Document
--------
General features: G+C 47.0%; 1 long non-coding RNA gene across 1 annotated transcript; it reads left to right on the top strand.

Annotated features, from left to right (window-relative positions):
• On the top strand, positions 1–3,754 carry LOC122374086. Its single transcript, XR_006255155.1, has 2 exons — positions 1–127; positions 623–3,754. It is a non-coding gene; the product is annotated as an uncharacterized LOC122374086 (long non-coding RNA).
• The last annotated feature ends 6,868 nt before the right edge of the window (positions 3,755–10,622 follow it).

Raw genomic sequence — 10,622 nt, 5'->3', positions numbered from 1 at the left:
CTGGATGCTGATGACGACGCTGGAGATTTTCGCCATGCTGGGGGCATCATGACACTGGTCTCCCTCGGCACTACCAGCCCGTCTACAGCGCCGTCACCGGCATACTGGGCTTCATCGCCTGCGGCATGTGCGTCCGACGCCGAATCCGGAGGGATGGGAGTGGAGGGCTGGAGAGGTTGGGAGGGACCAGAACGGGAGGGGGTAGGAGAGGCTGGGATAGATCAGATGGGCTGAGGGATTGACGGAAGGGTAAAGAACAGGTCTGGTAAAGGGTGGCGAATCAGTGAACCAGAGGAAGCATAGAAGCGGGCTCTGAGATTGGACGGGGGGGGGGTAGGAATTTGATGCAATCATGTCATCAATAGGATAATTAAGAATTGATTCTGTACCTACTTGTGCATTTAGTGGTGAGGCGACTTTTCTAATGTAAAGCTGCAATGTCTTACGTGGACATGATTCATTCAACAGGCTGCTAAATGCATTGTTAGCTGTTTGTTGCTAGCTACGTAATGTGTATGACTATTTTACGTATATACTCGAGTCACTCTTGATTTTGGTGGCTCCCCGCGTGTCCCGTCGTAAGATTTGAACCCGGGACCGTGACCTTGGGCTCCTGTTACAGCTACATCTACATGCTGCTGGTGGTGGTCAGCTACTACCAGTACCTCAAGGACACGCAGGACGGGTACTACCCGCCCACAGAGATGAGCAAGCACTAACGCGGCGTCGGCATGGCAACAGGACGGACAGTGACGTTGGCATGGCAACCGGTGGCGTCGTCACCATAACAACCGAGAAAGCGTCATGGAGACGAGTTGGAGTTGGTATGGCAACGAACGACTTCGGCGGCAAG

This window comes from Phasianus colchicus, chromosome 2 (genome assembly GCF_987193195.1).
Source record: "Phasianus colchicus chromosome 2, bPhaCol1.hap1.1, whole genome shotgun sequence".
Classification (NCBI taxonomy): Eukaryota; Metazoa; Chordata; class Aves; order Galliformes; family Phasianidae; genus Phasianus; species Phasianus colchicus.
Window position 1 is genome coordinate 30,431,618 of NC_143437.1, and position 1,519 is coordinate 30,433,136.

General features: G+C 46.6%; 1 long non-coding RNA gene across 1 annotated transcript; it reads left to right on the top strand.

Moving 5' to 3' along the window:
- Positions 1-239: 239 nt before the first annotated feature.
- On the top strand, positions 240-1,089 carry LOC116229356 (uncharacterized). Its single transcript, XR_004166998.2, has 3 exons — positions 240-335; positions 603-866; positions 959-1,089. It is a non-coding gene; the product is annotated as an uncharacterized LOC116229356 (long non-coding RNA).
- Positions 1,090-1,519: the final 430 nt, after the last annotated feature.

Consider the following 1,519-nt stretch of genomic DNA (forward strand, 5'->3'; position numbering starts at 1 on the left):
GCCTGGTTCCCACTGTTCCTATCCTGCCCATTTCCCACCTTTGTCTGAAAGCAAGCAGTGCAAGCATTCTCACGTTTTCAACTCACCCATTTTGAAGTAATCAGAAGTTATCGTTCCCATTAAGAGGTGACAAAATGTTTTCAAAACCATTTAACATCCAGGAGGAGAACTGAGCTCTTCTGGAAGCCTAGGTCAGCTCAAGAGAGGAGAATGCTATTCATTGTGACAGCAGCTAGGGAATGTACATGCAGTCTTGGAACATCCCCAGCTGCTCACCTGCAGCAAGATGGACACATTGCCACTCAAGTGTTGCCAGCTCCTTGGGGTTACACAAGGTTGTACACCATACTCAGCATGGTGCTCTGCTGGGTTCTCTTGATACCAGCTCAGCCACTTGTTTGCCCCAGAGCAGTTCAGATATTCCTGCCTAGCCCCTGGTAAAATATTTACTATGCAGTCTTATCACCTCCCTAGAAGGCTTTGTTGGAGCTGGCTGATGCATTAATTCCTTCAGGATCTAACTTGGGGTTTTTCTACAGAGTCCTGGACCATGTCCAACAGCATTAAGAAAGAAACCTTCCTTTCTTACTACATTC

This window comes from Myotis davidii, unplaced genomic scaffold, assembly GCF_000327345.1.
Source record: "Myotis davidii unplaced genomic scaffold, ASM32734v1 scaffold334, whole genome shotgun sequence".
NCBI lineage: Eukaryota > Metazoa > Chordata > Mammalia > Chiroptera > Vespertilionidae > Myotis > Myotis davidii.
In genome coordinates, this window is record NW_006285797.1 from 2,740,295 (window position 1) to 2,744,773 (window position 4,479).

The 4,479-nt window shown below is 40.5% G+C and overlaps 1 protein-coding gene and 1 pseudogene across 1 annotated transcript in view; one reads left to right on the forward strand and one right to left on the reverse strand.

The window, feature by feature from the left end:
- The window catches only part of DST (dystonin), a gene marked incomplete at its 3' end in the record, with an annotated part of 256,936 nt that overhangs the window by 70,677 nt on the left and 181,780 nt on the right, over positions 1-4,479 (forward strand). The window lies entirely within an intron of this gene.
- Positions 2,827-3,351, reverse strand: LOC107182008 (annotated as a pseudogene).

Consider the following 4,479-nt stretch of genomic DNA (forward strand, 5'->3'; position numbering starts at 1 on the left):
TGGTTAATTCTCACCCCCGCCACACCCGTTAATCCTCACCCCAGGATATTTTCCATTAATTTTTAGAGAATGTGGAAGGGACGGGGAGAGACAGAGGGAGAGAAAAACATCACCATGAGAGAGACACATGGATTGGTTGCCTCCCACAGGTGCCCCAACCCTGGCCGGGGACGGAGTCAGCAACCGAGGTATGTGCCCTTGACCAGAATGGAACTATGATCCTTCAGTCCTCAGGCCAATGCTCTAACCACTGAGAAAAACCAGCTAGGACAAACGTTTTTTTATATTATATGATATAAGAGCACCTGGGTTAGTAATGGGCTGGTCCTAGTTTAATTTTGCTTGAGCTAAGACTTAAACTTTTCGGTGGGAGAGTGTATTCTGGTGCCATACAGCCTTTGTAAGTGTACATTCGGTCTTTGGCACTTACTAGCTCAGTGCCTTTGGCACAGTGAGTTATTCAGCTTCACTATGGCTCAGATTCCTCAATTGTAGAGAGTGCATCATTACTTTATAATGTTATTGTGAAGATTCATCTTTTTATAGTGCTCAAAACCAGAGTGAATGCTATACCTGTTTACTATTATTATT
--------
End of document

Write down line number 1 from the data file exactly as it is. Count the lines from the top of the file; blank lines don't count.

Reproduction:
General features: G+C 47.0%; 1 long non-coding RNA gene across 1 annotated transcript; it reads left to right on the top strand.